2. Standard sales pitch plus information that the supply of imported beef was likely to be scarce in the coming months.
  3. Standard sales pitch and the information about a scarce supply of beef, too: however, they also learned that the scarce-supply news was not generally available information – it had come, they were told, from certain exclusive contacts that the company had.

Results: experiment two double sales over experiment one, and experiment three was six times the sale of experiment one.

There is something almost physical about the desire to have a contested item. See shoppers at a close out sale, or buyers at an auction. “Great deals” on loss leaders are the chum for markets to get people into a buying frenzy to purchase other more profitable items.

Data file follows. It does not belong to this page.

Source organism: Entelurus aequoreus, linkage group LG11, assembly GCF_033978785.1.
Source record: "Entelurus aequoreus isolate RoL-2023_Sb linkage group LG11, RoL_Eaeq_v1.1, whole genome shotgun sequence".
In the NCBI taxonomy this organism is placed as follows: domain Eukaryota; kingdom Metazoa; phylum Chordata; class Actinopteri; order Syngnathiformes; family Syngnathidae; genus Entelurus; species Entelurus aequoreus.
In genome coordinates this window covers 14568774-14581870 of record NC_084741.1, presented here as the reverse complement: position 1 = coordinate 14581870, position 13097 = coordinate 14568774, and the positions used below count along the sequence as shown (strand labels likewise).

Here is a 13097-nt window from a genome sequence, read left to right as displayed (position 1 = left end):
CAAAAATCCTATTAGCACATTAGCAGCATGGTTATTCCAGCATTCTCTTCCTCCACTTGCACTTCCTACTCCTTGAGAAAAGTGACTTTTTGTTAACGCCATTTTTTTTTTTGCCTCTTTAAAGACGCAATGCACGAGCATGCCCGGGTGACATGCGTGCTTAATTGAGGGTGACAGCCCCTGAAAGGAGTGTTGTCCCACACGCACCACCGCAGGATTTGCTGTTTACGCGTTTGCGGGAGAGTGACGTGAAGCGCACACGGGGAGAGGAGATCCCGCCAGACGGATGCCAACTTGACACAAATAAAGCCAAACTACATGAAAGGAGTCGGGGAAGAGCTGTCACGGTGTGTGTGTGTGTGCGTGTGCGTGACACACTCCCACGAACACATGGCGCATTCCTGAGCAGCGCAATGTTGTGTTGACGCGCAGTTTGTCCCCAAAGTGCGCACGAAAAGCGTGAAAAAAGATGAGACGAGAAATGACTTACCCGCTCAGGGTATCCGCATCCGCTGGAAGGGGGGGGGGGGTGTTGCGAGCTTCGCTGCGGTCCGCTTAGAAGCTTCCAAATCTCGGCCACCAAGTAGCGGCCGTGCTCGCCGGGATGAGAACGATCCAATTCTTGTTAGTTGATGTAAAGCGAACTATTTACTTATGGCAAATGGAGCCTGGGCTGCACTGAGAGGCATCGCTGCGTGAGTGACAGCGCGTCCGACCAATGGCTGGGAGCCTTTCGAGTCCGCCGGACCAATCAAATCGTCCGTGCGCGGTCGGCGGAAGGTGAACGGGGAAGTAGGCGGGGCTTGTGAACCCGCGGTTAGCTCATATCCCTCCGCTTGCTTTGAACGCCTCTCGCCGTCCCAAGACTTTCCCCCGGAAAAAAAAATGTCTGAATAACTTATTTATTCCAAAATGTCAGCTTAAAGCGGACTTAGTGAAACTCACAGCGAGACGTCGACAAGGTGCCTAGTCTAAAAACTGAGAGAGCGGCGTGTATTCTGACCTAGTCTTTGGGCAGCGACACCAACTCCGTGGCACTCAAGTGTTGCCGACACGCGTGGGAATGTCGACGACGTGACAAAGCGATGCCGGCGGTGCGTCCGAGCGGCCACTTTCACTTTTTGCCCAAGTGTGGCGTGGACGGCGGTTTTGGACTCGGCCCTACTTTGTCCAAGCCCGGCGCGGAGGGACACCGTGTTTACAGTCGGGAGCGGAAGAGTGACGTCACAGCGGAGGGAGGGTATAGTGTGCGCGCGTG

Cialdini’s brother would buy and sell used cars to pay his way through college. His one tactic was to tell people he could only meet by appointment. Then he would schedule all callers to come at the same time. People showing up all at once created a scarcity mindset. He would tell the others, so and so was hear first so it’s only fair that he get first shot. This puts pressure on number one, it also triggers reciprocity. If he bails, number two would usually jump immediately on the deal and pay more because number three was waiting right behind him.

This is one of the underlying reasons you should specifically adopt an “Abundance Mindset”. It keeps you from settling for less, or making rushed decisions on anything from buying a car to having a long term relationship with a girl.

Go practice one or more of these all this week and tell me how it goes in the comments below.